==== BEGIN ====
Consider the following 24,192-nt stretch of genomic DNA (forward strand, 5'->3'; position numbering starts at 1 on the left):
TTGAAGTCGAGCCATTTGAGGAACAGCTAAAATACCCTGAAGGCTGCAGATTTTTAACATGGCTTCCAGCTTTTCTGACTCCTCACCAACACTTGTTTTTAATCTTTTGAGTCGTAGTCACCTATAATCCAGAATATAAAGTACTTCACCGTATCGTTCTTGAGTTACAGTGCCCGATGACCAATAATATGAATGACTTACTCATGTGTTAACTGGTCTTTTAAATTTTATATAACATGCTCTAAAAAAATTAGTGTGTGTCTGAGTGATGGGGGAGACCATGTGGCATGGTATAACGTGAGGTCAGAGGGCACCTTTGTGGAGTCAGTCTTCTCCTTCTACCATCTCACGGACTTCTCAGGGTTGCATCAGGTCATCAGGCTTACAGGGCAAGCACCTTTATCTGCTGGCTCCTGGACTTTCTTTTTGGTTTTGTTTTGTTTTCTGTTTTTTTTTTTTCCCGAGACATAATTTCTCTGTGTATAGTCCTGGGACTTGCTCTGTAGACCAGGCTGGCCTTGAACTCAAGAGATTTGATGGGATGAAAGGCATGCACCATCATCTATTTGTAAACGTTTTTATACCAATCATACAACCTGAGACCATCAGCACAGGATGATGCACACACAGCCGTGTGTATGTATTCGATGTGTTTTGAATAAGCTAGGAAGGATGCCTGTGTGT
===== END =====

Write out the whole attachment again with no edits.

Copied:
Consider the following 24,192-nt stretch of genomic DNA (forward strand, 5'->3'; position numbering starts at 1 on the left):
TTGAAGTCGAGCCATTTGAGGAACAGCTAAAATACCCTGAAGGCTGCAGATTTTTAACATGGCTTCCAGCTTTTCTGACTCCTCACCAACACTTGTTTTTAATCTTTTGAGTCGTAGTCACCTATAATCCAGAATATAAAGTACTTCACCGTATCGTTCTTGAGTTACAGTGCCCGATGACCAATAATATGAATGACTTACTCATGTGTTAACTGGTCTTTTAAATTTTATATAACATGCTCTAAAAAAATTAGTGTGTGTCTGAGTGATGGGGGAGACCATGTGGCATGGTATAACGTGAGGTCAGAGGGCACCTTTGTGGAGTCAGTCTTCTCCTTCTACCATCTCACGGACTTCTCAGGGTTGCATCAGGTCATCAGGCTTACAGGGCAAGCACCTTTATCTGCTGGCTCCTGGACTTTCTTTTTGGTTTTGTTTTGTTTTCTGTTTTTTTTTTTTCCCGAGACATAATTTCTCTGTGTATAGTCCTGGGACTTGCTCTGTAGACCAGGCTGGCCTTGAACTCAAGAGATTTGATGGGATGAAAGGCATGCACCATCATCTATTTGTAAACGTTTTTATACCAATCATACAACCTGAGACCATCAGCACAGGATGATGCACACACAGCCGTGTGTATGTATTCGATGTGTTTTGAATAAGCTAGGAAGGATGCCTGTGTGT